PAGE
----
Cybersafety Sentinel April 2023 Week 4

Claudiu’s Top Post

They Think Privacy Policies are a Game. Is it Time You Learned How to Play It? Consent grab is easier to spot than people think. Let’s learn by example. Data grifters have learned to swindle their audiences out of mountains of data by hiding in plain sight and using verbose, often contradictory statements in their “privacy policies”. Read More

‘Delete Act’

By now, many people are used to those little boxes that pop up whenever they visit a website for the first time. The boxes prompt the user to accept cookies, which then track and sell users’ data. Those boxes come courtesy of a couple of privacy laws passed in California, along with other protections like a data broker registry in the state. Read More

Age-Appropriate Design Rules

Key examples are the U.K. Age-Appropriate Design Code and the California Age-Appropriate Design Code Act. The California code is modeled on the U.K. code and comes into force 1 July 2024. Because the U.K. code flows from the U.K. GDPR, a U.K. code DPIA may look substantially different from a California code DPIA. Read More

Google Backs 2FA Codes to Cloud

Google Authenticator gets cloud backup. While Google Authenticator is immensely popular, one of the biggest critiques has been the inability to back up one-time 2FA codes and the lack of multi-device support. With yesterday’s Google Authenticator update, users will be prompted to log in to their Google account when they open the new version of the app and synchronize their 2FA codes with their Google account. Read More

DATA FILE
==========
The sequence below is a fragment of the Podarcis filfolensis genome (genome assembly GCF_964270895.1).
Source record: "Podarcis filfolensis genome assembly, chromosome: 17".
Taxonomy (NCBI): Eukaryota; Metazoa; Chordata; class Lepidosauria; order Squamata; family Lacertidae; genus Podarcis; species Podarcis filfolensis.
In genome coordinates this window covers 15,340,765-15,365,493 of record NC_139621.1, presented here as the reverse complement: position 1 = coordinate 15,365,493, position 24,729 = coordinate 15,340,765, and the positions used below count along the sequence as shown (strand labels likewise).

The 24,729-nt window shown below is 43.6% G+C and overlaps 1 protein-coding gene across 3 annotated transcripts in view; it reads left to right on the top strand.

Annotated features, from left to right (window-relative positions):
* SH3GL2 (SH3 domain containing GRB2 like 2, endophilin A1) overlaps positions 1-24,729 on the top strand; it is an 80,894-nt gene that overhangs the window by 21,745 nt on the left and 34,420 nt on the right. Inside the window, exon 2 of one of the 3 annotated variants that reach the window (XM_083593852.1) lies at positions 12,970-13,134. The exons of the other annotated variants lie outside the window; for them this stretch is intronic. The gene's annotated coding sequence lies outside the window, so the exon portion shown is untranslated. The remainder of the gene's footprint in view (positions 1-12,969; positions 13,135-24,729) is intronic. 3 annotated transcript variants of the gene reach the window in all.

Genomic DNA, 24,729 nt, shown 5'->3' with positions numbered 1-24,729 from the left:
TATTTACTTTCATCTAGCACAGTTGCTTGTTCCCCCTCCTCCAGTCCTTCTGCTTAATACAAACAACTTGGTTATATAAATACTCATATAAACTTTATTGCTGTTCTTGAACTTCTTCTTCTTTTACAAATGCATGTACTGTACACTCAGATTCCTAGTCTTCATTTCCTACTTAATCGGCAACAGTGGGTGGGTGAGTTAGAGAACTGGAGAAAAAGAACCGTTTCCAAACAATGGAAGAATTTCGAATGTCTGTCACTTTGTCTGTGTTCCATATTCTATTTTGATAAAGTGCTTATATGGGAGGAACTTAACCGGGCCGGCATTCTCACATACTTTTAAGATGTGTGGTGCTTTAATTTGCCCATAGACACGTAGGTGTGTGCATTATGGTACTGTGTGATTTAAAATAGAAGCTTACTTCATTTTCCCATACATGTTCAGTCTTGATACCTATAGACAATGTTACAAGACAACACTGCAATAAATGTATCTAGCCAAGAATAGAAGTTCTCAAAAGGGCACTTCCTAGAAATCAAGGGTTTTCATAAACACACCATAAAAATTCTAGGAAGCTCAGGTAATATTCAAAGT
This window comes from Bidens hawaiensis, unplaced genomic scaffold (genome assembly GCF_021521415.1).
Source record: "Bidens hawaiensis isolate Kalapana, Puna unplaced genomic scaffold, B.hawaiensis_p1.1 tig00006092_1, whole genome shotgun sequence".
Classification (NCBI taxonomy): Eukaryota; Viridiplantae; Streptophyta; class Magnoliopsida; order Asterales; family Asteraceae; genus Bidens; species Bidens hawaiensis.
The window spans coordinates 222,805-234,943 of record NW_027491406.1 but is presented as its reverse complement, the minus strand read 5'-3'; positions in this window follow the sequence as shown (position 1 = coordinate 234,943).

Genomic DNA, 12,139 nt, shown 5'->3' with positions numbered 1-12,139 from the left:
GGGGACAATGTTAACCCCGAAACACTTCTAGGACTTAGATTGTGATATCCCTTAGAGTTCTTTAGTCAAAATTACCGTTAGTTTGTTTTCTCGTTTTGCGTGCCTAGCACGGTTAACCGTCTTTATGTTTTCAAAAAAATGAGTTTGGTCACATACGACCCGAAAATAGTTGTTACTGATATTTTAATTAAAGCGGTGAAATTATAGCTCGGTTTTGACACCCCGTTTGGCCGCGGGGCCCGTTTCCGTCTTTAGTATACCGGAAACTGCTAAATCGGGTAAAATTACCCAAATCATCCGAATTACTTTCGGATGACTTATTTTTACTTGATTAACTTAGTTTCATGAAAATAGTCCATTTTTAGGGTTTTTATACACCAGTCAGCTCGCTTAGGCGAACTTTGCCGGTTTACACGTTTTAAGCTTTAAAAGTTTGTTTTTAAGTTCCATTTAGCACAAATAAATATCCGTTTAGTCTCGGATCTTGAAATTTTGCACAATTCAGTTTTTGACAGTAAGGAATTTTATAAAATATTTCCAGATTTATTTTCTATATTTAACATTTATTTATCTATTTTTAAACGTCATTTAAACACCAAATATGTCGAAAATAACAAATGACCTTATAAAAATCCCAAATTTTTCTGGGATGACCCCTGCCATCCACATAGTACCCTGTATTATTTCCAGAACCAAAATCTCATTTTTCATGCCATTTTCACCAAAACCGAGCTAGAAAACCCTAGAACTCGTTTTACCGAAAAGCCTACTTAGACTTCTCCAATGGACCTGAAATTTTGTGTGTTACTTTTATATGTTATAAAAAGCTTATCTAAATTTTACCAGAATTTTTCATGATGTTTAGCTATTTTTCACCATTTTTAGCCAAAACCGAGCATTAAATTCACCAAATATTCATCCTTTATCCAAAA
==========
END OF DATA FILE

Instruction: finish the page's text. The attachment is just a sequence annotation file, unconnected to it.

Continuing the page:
ChatGPT Incognito Mode

OpenAI is also working on a ChatGPT business subscription to protect enterprise data, while US agencies have pledged to protect the public from bias in AI systems. The company said users can now export their ChatGPT data to understand what information the chatbot collects. “ChatGPT Business will follow our API’s data usage policies, which means that end users’ data won’t be used to train our models by default,” OpenAI said. Read More

Canadian Tire Used Facial Rec

He investigated four Canadian Tire stores in the province that used facial recognition technology (FRT) to collect customers’ biometric information between 2018 and 2021. While Canadian Tire stores are independently owned and operated by associate dealers, the corporation and the dealers have mutually agreed to prohibit the use of Facial Recognition Technology in Canadian Tire stores. Read More